Desperate not to compound that error, Hawks came out of the blocks in the second period and duly bagged the bonus point through Fraser Muir within two minutes of the restart to edge clear again.
With the conversion again wide, Burgh were in no way out of the contest at 22-14. Having ironed out the handling errors from the first half, the visitors were soon on the attack and orchestrated a number of penalties under the posts. Eventually the pressure told, and Jack Haynes’s converted try made it a one-point affair.
Invigorated, Burgh now looked a totally different side, and MacMillan kicked them back into the lead with a 59th minute penalty.
In stark contrast to the first half, it was Hawks who began to look shaky. Things didn’t get much better as they lost JP Thomson to a yellow card for a late challenge on MacMillan.
Despite this, Hawks somehow found themselves on the press in the closing stages and looked to have secured the win when Flett went over in the corner.
But a final penalty and driving maul from the resulting line-out for Burgh gave replacement Outram the chance to steal the game with almost the final play.
“We talked about how to find a way to win and today was another example of us being able to do that, especially after the last three games,” O’Riordan added. “It’s nice to get the bonus point and it puts us back in the position of finishing the season strongly, which is kind of in our hands again now.”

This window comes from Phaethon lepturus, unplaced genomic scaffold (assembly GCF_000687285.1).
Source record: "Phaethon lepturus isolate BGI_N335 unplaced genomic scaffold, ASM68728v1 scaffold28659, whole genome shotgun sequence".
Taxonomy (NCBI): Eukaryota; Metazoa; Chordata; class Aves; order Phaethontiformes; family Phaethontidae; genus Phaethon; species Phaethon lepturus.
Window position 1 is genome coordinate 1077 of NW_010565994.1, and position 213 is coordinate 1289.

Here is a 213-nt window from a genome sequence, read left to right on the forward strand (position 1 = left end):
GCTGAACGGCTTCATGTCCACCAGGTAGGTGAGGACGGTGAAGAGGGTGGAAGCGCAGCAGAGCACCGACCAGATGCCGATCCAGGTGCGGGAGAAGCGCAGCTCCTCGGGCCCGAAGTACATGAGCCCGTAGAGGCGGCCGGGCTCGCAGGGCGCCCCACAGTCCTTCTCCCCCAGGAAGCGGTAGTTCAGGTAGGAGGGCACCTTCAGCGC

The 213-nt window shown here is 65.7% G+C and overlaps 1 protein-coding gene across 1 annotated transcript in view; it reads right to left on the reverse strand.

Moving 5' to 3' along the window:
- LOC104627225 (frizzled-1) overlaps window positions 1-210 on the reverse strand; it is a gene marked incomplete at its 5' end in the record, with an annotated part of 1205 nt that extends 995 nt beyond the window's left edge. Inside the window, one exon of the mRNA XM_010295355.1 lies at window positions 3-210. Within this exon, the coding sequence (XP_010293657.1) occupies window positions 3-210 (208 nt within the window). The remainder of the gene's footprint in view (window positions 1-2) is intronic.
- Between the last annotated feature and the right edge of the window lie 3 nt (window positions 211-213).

Glasgow Hawks: J Couper; T Macleod, F Callaghan, C Ferrie, R Flett; G Cruickshanks, J Imrie; F Muir, P Cairncross©, K Shanahan, M Crumlish, S Halafihi A Syme, R Howie, T Wright. Subs: C Nolan, M Goodwin, JP Thomson, D McCartney, J Blair.
Musselburgh: P Cunningham; R Hindhaugh, B Heber, R Watt©, S Watt; M McMillan, R Condie; R Brown, C Owenson, N McNairn, J Haynes, M Badenhorst, J Lister, M Crawford, P Bogie. Subs: R Mackie, E Bonthron, M Outram, R Smith, T Foley.
Referee: M Todd.
Glasgow Hawks: Tries: Cairncross, MacLeod, Crumlish, Muir, Flett. Con: Cruickshanks.
Musselburgh: Tries: Badenhorst 2, Haynes, Outram; Cons: MacMillan 3; Pen: MacMillan.
Scoring sequence (Glasgow Hawks first): 5-0; 5-5; 5-7; 10-7; 12-7; 17-7; 17-12; 17-14 (h-t) 22-14; 22-19; 22-21; 22-24; 27-24; 27-29.
Yellow cards –
Glasgow Hawks: Thomson
Man-of-the-Match: He didn’t score, but Rory Watt was outstanding in the midfield for Musselburgh all day. A solid ball-carrier, he played a key role in Badenhorst’s first score, getting to within a couple of yards while taking in Hawks defenders. He was also typically robust in defence and lived up to his reputation as a reliable warhorse in the Musselburgh squad.
Talking point: It’s easy to say that, had Hawks not kicked the ball out too early at the end of the first half, Andy Hill’s men would have come out as winners, but that was just one moment. Ultimately, Hawks had several chances to win, just as Burgh did – but it was the latter who kept their cool and took their chances when it mattered most. Another closely fought affair between two very similar sides, Burgh just had enough at the end.